Kinect is less than four months away. Since I happen to live within reach of one of the “nationwide” Microsoft stores, I was finally able to test drive one for myself recently. Instead of watching canned demos or carefully filtered press releases, or relying on the third party accounts and having to filter through their biases, I am finally able to give my own account and form my own opinion.
I walked in to the Microsoft Store and was greeted by an employee who pointed out some highlights. One of these was the Mitsubishi 3D DLP TV near the front of the store, showing a demo video driven by a Toshiba laptop. She said that the Xbox 360 connected to it could also drive a 3D picture. Unfortunately, they didn’t have a game available to show off this technology, but it got me wondering: Why haven’t we heard this hyped up from Microsoft? Just a few years ago, Sony bragged about the PS3 and how it was 1080p-ready, and how it was the only console that could do that; and then Microsoft sucked all the wind out of that announcement with a simple “we can do that, too” and flashed a system update that instantly made all Xbox 360s 1080p-capable. This year, Sony pushed 3D hard at E3; if the Xbox is already 3D-capable, why are they letting Sony get all the credit? Even if it’s “not important” now (the Best Buy near me still only carries exactly one model of 3D TV in its store), it’s still leaving the impression that the PS3 is more “future-ready” than the 360.
But that was a distraction. The real purpose for my visit was at the back of the store, hooked up to an ultra-large rear projection display. I was able to get up close to the Kinect device and get a good look at it. It looks almost exactly like its pictures, styled to match the new Xbox 360 “slim” model. The only thing I found interesting or different was, it appeared a little smaller in person than it does in is promotional shots. The thing didn’t look like it should cost $150.
A Microsoftie came to give me my own personal tour of Kinect Adventures, the game we now know will be bundled with the device. Since the game was in demo mode, it automatically started up with the rafting game. (If you’ve seen the E3 videos, you’ve seen all there is to Kinect Adventures, at least as far at this demo is concerned.) My jump timing was not as refined as hers, and I would end up jumping much later than the game expected. The game had the pictures to prove it: the still photos that the game took during play showed her in the air when I was still preparing to jump.
Next up, some older teenage girls had wandered back, and I played the next game with one of them: the handcar racing game. This involved a lot of jumping, ducking, and side-stepping to avoid obstacles the handcar passes by. Again, my timing seemed to be a bit off, as my jumps seemed to not quite clear the blocks when they came by.
I felt like a fool. And the game had the pictures to prove it.
When I stepped aside to let the rest of the girls have their turns, I felt winded. Yeah, I’m old, fat, and out of shape. But two little minigames put me out of breath. It confirmed what I feared about the games in particular and the Kinect interface in general: it does not lend itself to extended periods of use. And that’s not through any limitation of the technology, but of the body trying to use it. It’s just simply inherit in the nature of the interface.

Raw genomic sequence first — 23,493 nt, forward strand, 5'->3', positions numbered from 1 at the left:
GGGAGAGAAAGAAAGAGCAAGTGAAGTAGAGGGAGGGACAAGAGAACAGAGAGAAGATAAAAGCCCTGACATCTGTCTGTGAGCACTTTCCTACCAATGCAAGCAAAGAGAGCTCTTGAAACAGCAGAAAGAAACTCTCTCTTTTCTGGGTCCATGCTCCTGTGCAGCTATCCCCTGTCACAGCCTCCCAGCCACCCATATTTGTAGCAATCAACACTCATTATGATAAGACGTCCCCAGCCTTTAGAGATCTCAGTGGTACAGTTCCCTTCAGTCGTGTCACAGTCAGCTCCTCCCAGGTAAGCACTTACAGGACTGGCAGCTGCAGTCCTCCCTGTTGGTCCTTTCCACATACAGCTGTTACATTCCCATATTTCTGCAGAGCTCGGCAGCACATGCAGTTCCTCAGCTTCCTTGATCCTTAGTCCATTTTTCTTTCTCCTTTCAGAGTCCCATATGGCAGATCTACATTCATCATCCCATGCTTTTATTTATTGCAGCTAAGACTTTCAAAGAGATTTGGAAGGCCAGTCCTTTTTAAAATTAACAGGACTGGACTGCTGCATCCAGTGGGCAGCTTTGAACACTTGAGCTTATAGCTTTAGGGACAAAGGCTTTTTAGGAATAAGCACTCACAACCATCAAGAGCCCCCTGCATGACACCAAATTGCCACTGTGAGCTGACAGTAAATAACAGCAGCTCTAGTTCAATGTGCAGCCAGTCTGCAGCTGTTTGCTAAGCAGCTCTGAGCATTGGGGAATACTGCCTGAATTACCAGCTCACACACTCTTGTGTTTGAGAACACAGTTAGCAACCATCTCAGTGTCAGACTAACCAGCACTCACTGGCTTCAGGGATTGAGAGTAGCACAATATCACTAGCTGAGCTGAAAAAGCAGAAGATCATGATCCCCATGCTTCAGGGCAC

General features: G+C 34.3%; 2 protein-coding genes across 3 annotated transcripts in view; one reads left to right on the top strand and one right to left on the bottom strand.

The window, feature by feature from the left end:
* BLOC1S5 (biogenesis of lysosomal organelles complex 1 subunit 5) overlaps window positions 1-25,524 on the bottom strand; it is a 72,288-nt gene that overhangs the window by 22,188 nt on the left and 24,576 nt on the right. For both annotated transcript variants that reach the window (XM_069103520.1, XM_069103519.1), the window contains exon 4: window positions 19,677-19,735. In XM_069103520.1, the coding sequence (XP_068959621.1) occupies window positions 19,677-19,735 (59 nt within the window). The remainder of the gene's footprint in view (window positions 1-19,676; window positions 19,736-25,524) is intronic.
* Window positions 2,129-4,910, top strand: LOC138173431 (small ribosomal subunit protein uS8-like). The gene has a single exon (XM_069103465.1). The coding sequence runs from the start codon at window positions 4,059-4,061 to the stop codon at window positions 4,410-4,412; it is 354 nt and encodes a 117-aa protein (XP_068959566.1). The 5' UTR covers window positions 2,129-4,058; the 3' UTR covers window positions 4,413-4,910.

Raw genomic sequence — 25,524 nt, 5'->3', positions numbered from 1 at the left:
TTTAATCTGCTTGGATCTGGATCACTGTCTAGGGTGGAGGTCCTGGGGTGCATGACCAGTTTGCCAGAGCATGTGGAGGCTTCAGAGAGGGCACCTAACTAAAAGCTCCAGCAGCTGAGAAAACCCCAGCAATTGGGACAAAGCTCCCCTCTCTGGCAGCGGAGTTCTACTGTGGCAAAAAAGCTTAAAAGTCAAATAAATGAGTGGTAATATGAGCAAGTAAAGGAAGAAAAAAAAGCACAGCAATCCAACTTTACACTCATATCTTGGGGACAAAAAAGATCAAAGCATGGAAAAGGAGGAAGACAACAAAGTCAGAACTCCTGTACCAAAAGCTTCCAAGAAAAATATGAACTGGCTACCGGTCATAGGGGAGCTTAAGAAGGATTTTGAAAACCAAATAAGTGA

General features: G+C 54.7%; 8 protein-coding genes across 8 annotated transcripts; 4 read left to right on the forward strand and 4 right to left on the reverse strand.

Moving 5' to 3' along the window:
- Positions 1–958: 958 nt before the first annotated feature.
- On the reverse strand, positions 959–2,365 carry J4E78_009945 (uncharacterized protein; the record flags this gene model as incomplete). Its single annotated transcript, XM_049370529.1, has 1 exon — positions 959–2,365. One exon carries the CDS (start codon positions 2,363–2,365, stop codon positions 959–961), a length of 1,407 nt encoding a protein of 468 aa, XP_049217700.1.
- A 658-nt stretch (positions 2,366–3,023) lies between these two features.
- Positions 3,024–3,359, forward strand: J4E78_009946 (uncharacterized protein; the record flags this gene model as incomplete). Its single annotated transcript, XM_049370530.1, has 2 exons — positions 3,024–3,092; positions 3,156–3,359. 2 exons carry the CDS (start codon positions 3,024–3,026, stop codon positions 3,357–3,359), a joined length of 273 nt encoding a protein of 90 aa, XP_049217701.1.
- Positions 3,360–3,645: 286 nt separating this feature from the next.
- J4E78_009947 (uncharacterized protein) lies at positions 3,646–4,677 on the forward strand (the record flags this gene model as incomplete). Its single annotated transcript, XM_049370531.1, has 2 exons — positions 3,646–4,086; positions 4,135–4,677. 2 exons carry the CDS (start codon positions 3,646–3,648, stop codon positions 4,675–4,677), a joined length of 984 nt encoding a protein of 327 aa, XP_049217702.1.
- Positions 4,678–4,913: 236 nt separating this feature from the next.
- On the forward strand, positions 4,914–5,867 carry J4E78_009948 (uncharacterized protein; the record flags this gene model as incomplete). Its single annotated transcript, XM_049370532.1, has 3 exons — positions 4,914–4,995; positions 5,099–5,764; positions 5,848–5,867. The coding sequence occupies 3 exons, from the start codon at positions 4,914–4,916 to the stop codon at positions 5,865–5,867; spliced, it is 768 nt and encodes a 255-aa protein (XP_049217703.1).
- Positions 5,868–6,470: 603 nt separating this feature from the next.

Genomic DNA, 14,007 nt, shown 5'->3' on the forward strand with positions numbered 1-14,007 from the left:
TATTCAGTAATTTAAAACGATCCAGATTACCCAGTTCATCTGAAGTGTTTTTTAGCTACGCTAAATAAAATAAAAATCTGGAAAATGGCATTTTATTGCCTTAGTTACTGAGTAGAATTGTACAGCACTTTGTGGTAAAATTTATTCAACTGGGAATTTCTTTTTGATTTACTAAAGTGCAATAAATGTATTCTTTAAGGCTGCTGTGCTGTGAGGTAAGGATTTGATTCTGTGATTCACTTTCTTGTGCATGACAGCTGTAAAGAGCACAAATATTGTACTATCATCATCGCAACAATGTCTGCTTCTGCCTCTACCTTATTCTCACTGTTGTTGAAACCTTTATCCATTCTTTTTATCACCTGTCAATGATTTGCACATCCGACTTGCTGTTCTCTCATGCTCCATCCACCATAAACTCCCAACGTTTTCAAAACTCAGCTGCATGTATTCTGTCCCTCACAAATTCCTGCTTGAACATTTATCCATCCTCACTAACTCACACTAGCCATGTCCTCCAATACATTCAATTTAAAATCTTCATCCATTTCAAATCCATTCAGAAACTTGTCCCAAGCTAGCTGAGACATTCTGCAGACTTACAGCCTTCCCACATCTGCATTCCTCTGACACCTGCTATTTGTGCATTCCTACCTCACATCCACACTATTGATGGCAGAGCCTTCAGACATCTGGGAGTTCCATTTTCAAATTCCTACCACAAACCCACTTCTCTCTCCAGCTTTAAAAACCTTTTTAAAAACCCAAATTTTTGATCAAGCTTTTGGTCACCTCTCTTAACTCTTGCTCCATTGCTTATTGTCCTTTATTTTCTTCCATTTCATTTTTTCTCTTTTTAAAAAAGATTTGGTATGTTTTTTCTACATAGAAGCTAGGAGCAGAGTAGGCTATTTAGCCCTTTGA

But did I at least have fun for the five minutes of game time that I had? Eh, marginally. I might’ve had more fun if I was playing with or against someone I knew instead of a complete stranger, not feeling completely self-conscious about trying to get my body to react in a virtual world. But it definitely wasn’t a game I would seek out and play.
Yes, Microsoft has made it fairly clear these games are not made for the “hard-core gamer”. It’s all part of their new strategy to reach out to the casual gamer, a strategy that includes moves such as canceling the online game show 1 vs. 100. No, wait, that doesn’t fit. It must be part of their move to win over the Wii crowd, which is why it’s competitively priced. No, wait, it’s not – the cheapest you’ll be able to buy Kinect, if you don’t already have a 360, is for $300; why wouldn’t you pick up a Wii instead, which is $100 less retail and already has an established library of games to choose from? If you do have a 360 already, the $150 price tag is cheaper, but not by a ton; and there’s still the question of game support.
I have a Live Vision camera. The number of games I have that support it, I can count on my fingers. The number of games that actually tried to do something innovative with it (other than just throw in generic video chat support), total, is likewise minuscule. So, I can’t say I’m too hopeful that it’ll be better this time around. Hardware peripherals have a long history of non-support (Live Vision, Wireless Racing Wheel, PlayStation Eye Toy, PS2 Hard Drive, GameCube modem, Sega Genesis 32x); and with Kinect’s odd target demographic (the casual gamer in a household that already owns a 360), it seems poised to follow in that long history.